provided

Kevin Slavin, President and Chief Executive Officer, St. Joseph’s Healthcare System (first from the right) and Judy Padula, MSN, RN, Chief Nursing Officer, St. Joseph’s Healthcare System, (first from the left), are pictured with the 2016 SJHS Nursing Excellence Award recipients (left to right): Jackie Castro, BSN, RN; Consuelo Castaneda, RN, BSN, RNC; Carrie Fairhurst, RN, BSN, RNC-NIC; Ruby Devilla, RN, BSN, CSPAN; Katherine Gabin, RN, BSN, CEN and Angeli Viray, RN, BSN, CCRN (not photographed).


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Jul/Aug 2016

H of the Month

HOSPITAL

Hospital Newspaper - NJ

Leading the Fight Against Opiate Addiction: Alternatives to Opiates Program at St. Joseph’s Healthcare System St. Joseph’s Healthcare System officially announced the launch of its ALTOSM Alternatives to Opiates Program in January of this year. The six-month “check-in” has left physicians and staff amazed at the story the data from the program’s success is telling. The first program of its kind in the United States, ALTOSM Alternatives to Opiates is led by Dr. Mark Rosenberg, Chairman of Emergency Medicine and Medical Director for Population Health at St. Joseph’s Healthcare System and spearheaded by Dr. Alexis LaPietra, Medical Director of Emergency Department Pain Management at St. Joseph’s Regional Medical Center. The ALTOSM Program uses targeted non-opioid medications, trigger point injections, nitrous oxide, and ultrasound guided nerve blocks to tailor its patients’ pain management needs and avoid opioids whenever possible, for example, in cases of kidney stones, acute low back pain, broken bones, acute headache and migraine pain. In just 5 months, more than 500 patients have been treated with alternative protocols, patients who did not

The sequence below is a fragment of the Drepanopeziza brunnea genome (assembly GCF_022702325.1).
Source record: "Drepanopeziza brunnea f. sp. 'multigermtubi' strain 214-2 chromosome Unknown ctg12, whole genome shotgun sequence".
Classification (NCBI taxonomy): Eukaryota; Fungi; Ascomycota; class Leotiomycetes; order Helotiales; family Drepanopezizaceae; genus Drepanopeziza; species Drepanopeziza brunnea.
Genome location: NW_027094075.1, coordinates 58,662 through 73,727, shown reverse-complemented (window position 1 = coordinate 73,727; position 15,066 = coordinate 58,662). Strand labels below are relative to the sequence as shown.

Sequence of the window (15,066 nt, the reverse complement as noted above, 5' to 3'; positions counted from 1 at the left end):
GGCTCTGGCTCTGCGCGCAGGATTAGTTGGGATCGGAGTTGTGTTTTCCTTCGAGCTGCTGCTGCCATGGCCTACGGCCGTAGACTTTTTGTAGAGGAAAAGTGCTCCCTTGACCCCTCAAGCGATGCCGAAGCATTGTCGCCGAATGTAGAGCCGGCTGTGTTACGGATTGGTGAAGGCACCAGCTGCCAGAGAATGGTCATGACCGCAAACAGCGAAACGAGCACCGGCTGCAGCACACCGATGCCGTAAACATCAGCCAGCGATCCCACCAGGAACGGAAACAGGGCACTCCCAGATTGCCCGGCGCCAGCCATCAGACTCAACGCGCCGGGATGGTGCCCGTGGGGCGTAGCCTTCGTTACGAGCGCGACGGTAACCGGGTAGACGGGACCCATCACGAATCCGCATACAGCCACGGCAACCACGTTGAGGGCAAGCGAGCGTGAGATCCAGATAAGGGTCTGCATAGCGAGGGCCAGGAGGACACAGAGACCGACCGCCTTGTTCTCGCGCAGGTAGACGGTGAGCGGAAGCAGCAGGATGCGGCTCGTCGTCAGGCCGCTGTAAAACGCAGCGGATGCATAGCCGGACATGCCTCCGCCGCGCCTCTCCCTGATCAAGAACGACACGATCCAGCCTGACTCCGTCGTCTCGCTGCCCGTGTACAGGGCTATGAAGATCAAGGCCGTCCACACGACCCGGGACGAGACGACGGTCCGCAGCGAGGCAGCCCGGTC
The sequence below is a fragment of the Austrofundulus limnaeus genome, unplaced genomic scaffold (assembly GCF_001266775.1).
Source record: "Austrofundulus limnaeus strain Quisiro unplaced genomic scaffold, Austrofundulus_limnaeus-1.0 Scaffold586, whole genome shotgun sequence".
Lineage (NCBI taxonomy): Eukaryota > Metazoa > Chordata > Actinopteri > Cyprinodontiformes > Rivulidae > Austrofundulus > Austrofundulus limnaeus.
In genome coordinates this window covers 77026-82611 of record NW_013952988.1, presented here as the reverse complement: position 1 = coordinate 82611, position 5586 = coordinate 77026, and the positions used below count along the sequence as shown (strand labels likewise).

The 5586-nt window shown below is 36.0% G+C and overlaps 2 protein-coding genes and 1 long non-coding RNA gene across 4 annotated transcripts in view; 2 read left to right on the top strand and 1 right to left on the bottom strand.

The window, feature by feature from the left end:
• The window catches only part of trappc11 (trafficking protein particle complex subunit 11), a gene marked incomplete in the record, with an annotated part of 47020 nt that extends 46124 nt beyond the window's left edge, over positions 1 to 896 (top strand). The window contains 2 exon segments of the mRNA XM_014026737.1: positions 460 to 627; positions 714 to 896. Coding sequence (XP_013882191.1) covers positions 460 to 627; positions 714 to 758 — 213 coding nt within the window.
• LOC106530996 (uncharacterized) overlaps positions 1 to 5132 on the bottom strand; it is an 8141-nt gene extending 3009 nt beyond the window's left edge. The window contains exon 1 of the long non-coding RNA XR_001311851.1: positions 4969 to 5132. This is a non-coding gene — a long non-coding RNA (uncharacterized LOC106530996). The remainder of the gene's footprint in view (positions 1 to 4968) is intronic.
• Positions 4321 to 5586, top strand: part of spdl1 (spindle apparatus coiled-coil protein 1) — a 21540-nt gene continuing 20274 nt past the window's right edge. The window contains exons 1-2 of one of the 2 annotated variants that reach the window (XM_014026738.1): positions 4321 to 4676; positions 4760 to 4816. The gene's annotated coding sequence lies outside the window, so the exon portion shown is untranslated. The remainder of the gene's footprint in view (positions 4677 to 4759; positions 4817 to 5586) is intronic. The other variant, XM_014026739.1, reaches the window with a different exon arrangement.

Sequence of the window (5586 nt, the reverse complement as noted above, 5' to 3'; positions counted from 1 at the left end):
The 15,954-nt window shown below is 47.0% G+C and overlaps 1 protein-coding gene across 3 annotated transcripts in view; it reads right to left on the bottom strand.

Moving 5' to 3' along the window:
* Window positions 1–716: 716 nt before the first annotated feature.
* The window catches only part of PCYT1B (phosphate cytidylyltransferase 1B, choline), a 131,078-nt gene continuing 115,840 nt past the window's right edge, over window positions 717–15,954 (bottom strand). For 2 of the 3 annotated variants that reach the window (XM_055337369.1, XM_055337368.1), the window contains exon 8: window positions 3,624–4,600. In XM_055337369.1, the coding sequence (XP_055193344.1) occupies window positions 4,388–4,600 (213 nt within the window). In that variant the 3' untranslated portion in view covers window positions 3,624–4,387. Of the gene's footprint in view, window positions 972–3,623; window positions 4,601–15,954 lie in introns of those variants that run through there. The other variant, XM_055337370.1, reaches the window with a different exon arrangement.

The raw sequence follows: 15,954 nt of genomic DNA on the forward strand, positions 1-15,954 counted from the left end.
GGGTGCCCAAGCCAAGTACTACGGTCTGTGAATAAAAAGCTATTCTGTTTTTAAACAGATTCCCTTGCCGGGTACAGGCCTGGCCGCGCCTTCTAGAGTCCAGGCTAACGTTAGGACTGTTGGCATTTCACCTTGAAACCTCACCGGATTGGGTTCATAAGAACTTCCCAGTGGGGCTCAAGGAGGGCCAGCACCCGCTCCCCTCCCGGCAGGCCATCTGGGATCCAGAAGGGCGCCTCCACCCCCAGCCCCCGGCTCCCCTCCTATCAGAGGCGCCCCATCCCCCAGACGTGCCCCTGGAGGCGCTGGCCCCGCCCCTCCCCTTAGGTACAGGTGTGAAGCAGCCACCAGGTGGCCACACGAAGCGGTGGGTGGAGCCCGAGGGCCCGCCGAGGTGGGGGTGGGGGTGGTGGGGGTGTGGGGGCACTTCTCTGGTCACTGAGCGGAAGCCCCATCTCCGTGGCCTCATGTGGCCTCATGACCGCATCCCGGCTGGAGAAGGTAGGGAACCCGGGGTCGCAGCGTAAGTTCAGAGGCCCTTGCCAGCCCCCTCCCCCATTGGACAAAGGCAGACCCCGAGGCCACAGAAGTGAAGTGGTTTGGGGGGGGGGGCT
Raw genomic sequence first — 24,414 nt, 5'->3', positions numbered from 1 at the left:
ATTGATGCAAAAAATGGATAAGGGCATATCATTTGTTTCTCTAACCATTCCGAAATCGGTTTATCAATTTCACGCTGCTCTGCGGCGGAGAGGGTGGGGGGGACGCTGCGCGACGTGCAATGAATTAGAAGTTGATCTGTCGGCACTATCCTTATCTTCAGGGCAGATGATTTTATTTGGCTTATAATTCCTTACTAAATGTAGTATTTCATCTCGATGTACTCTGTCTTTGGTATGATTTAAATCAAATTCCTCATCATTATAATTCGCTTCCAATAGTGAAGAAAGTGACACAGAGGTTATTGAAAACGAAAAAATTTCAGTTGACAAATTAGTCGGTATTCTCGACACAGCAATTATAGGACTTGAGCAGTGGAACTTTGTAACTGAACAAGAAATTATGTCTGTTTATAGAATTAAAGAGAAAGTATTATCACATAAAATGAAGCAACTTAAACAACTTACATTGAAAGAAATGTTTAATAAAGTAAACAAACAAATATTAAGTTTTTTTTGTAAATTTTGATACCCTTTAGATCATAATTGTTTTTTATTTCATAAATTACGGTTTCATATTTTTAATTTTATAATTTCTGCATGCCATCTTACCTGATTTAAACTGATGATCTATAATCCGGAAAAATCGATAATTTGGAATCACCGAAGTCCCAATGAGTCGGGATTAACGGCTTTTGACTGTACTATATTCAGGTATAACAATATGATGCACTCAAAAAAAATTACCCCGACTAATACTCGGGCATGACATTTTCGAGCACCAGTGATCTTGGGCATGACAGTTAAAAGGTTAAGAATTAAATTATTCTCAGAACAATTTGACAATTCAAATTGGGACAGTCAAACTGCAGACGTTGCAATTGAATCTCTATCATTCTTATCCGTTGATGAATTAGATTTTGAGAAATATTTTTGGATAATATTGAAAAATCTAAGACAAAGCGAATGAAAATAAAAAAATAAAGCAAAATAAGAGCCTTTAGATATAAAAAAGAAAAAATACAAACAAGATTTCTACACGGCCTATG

receive opioids when they previously would have been treated with opioids. “The program has allowed physicians to open their ‘medical toolbox’ and rather than just Tylenol or Percocet, we have an array of non-addictive pain relievers that we can offer our patients. And even more importantly, options that treat the pain in a specific manner,” said Dr. Rosenberg. A model for other hospitals and healthcare providers nationwide, the Emergency Department (ED) at St. Joseph’s Regional Medical Center – the busiest ED in New Jersey with more 165,000 patient visits in 2015 – is an innovator in Emergency Medicine, having established such programs as the first Geriatric Emergency Department in the U.S., the first ED-based Palliative Care Program (Life Sustaining Management and Alternatives) in the U.S., and now, the ALTOSM Alternatives to Opiates program. The program was announced at a summit held earlier this year that was attended by nearly 200 people, including Senator Cory Booker, Senator Bob Menendez, Congressman Bill Pascrell, Jr., Senator Ray

Lesniak, NJ State Department of Health Acting Commissioner Cathleen Bennett, President of the American Osteopathic Association Dr. John Becher, President of the NJ Hospital Association Betsy Ryan, and other Federal, State and Local leaders.

Due to the success of ALTOSM in the Emergency Department at St. Joseph’s Regional Medical Center, the program has been adopted by other departments across the organization, including the St. Joseph’s Family Medicine Department and the Chronic Pain Management Department, so that our patients can continue to be treated with alternatives to opiates whenever possible in and out of the hospital. In addition to being adapted in other areas of the Healthcare System, ALTOSM has gained interest from other hospitals and healthcare systems across the United States and the world, including Turkey, Israel and Switzerland, who are interested in replicating the model program. Both Dr. Rosenberg and Dr. LaPietra have provided these organizations with guidance in program development and implementation. ALTOSM Alternatives to Opiates at St. Joseph’s Regional Medical Center has also partnered with the St. Joseph’s Healthcare System Overdose Prevention and Naloxone (Narcan) Distribution Program to educate friends and family of high risk individuals about prescription